As your car ages, some parts start to loosen up. This is due to all the vibrations from shocks on uneven roads and surfaces. As the days go by, there are some sounds that a driver will get accustomed to as the car gets older, and these sounds commonly come from the engine. What is causing these sounds, and is it okay to ignore them as the vehicle keeps doing fine?
1. Engine knocking sounds
You can hear a loud knocking sound which seems like something is knocking hard on it inside the engine. You can listen to the sound even louder as you change gears and accelerate. Usually, when you start the engine, early ignition of the air-fuel ratio is timed to burn at just the right time to produce optimal power. The engine will knock if the air-fuel ration is wrongly timed, and in such case, a professional mechanic should tune the motor to fix the issue.
If the issue is persistent, there could be something more serious, like a worn-out part inside the engine. In such a case, prepare yourself to bear an expensive repair cost as the engine would be taken apart to fix it.
But, there may be two simple solutions, though!
1 – Check if your engine oil level is correct. If not, top-up and see if the issue is solved.
2 – There is a knock sensor that controls just that on some cars. Sometimes that sensor can go bad, and simply replacing the sensor fixes the problem.
2. Rattling on cold start
A timing belt is a part of the engine, and it rotates the camshaft and the crankshaft so that the engine’s valves close at the correct times during each cylinder’s intake and exhaust strokes.
Rattling on cold start is often due to the timing belt getting worn out. It is recommended to change the timing belt after more than 62,000 miles.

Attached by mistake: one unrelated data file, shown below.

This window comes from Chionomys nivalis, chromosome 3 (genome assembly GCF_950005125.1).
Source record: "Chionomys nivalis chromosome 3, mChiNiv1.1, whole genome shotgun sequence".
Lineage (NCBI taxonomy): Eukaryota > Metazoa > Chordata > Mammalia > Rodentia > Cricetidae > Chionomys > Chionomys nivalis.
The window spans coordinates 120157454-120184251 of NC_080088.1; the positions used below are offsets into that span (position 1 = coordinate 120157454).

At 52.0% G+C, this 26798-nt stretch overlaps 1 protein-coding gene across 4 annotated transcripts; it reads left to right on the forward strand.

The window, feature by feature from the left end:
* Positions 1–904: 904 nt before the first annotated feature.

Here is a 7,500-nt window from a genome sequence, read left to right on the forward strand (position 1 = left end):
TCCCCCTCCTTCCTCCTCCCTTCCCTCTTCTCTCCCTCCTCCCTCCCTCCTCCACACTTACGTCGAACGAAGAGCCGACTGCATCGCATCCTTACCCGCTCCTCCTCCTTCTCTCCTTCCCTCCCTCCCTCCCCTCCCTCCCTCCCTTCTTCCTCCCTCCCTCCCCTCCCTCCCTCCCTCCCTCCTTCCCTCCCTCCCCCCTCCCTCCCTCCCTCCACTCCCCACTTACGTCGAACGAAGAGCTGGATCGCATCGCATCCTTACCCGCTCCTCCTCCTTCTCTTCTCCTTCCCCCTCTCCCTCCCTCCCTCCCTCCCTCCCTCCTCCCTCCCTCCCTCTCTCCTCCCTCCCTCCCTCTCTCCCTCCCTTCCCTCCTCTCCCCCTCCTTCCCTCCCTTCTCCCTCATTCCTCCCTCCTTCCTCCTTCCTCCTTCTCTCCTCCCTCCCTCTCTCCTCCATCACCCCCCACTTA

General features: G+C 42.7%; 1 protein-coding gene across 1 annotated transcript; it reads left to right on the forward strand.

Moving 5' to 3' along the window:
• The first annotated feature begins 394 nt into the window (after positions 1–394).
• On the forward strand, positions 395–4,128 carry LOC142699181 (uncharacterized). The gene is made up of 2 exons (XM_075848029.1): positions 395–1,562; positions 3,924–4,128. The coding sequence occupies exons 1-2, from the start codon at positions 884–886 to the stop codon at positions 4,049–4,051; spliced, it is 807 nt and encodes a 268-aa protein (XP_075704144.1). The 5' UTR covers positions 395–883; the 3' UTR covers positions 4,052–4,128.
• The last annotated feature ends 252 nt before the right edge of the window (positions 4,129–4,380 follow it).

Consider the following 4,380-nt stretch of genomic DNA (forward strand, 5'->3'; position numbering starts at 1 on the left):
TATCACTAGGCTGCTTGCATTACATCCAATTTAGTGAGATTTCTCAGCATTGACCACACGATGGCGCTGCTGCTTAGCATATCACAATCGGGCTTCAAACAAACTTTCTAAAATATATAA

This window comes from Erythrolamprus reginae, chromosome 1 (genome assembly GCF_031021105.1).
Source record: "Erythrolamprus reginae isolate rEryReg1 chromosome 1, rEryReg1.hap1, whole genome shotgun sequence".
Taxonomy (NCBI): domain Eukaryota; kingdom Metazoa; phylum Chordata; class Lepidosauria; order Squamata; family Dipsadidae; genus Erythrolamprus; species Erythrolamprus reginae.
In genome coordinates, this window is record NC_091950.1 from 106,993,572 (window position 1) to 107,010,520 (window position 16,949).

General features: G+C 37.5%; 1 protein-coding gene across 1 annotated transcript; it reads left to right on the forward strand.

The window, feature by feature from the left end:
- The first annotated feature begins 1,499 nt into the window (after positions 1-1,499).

Now, if you know you have never changed the timing belt after travelling so much, please head toward a mechanic immediately! It is urgent to get it replaced because if that timing belt happens to break when you are speeding, it will not only damage the engine seriously, but it will create havoc on the road as the engine will suddenly shut down. You will lose control of the vehicle.
3. Constant tapping sound
This is one of the most frequent engine noises, and the culprit here could be the tappets. The tappets control the motion of the air intake valves and exhaust valves. Your mechanic will assess if that is the cause by removing the engine head. The tappets sit opposite springs which return the tappets to their original position after being moved by the camshaft inside the engine. You can have an in-depth explanation by reading this interesting post on What tappets are and how they affect your vehicle’s performance.
You can hear this sound when the engine runs low on oil pressure, or the springs have worn out, or the cams are inadequately lubricated due to oil pressure and oil quality.
Note: This is why it is essential not to miss the oil servicing of your engine, and you should always feed the engine with an appropriate oil. My advice is to use the Shell Helix Ultra fully synthetic oil without doing any marketing favour here. Still, your car mechanic will know best what to advise you based on the state of your engine and the level of miles you would have already travelled with the engine.
4. Squealing sound
This shrieking sound is not coming from inside the engine but from the serpentine belt loaded in car models above 1990. The belt slides like a serpent through multiple pulleys for the power steering, air conditioning, alternator, water pump, and radiator fan.
Reason 1: If the belt has worn out and is getting loose, it will be slipping on the pulley. The sound is usually louder as you start the engine cold, and as you accelerate, the sound somehow fades away.
The solution here is to replace the belt, and when you fix it, the belt should neither be too tight nor too loose. If the sound is gone, pat yourself!
Reason 2: Even if it is a brand new belt, it may still create that annoying squealing noise because some dust particles or oil may have stuck on it.
The trick here is to apply a few drops of dish liquid on the interior side of the belt. Switch your engine on, and in a matter of a few seconds, that hateful noise will stop!
Good to know: Engine noises also come from low engine oil. Remember to check the oil level with the dipstick before starting your journey.
Now, you know what to do to avoid these everyday noises under the hood. I hope this post will help you make some savings from unnecessary repairs. Your comments are the most welcomed in the comment section below.